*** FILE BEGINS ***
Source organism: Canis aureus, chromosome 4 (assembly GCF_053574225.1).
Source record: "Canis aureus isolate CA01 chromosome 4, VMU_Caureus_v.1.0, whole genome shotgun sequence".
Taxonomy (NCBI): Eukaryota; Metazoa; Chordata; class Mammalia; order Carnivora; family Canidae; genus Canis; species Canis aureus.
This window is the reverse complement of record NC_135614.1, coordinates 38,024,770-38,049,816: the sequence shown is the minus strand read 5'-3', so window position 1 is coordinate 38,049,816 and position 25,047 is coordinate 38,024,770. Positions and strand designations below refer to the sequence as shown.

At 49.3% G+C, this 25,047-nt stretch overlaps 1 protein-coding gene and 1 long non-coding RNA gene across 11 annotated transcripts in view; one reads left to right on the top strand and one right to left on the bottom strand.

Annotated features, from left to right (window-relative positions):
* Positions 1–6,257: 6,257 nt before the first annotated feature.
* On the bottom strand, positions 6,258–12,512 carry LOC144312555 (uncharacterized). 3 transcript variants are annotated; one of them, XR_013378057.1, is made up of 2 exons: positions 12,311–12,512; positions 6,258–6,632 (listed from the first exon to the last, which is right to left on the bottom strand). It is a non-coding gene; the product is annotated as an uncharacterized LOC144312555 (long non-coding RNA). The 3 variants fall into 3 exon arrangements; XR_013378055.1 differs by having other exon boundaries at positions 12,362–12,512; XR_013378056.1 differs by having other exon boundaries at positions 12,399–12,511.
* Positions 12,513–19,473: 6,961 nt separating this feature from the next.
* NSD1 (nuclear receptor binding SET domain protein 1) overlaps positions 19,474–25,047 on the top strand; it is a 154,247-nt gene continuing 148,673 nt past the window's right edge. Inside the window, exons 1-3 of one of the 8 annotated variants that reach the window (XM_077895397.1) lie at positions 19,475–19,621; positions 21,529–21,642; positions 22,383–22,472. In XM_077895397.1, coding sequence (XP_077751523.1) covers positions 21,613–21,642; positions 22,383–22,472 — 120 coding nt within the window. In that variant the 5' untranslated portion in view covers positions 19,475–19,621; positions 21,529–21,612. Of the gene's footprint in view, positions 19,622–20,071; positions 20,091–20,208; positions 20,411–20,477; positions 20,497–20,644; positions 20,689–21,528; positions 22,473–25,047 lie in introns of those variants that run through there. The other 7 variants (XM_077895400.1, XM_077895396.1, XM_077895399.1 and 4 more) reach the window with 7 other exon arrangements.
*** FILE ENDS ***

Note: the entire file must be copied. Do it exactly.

Source organism: Canis aureus, chromosome 4 (assembly GCF_053574225.1).
Source record: "Canis aureus isolate CA01 chromosome 4, VMU_Caureus_v.1.0, whole genome shotgun sequence".
Taxonomy (NCBI): Eukaryota; Metazoa; Chordata; class Mammalia; order Carnivora; family Canidae; genus Canis; species Canis aureus.
This window is the reverse complement of record NC_135614.1, coordinates 38,024,770-38,049,816: the sequence shown is the minus strand read 5'-3', so window position 1 is coordinate 38,049,816 and position 25,047 is coordinate 38,024,770. Positions and strand designations below refer to the sequence as shown.

At 49.3% G+C, this 25,047-nt stretch overlaps 1 protein-coding gene and 1 long non-coding RNA gene across 11 annotated transcripts in view; one reads left to right on the top strand and one right to left on the bottom strand.

Annotated features, from left to right (window-relative positions):
* Positions 1–6,257: 6,257 nt before the first annotated feature.
* On the bottom strand, positions 6,258–12,512 carry LOC144312555 (uncharacterized). 3 transcript variants are annotated; one of them, XR_013378057.1, is made up of 2 exons: positions 12,311–12,512; positions 6,258–6,632 (listed from the first exon to the last, which is right to left on the bottom strand). It is a non-coding gene; the product is annotated as an uncharacterized LOC144312555 (long non-coding RNA). The 3 variants fall into 3 exon arrangements; XR_013378055.1 differs by having other exon boundaries at positions 12,362–12,512; XR_013378056.1 differs by having other exon boundaries at positions 12,399–12,511.
* Positions 12,513–19,473: 6,961 nt separating this feature from the next.
* NSD1 (nuclear receptor binding SET domain protein 1) overlaps positions 19,474–25,047 on the top strand; it is a 154,247-nt gene continuing 148,673 nt past the window's right edge. Inside the window, exons 1-3 of one of the 8 annotated variants that reach the window (XM_077895397.1) lie at positions 19,475–19,621; positions 21,529–21,642; positions 22,383–22,472. In XM_077895397.1, coding sequence (XP_077751523.1) covers positions 21,613–21,642; positions 22,383–22,472 — 120 coding nt within the window. In that variant the 5' untranslated portion in view covers positions 19,475–19,621; positions 21,529–21,612. Of the gene's footprint in view, positions 19,622–20,071; positions 20,091–20,208; positions 20,411–20,477; positions 20,497–20,644; positions 20,689–21,528; positions 22,473–25,047 lie in introns of those variants that run through there. The other 7 variants (XM_077895400.1, XM_077895396.1, XM_077895399.1 and 4 more) reach the window with 7 other exon arrangements.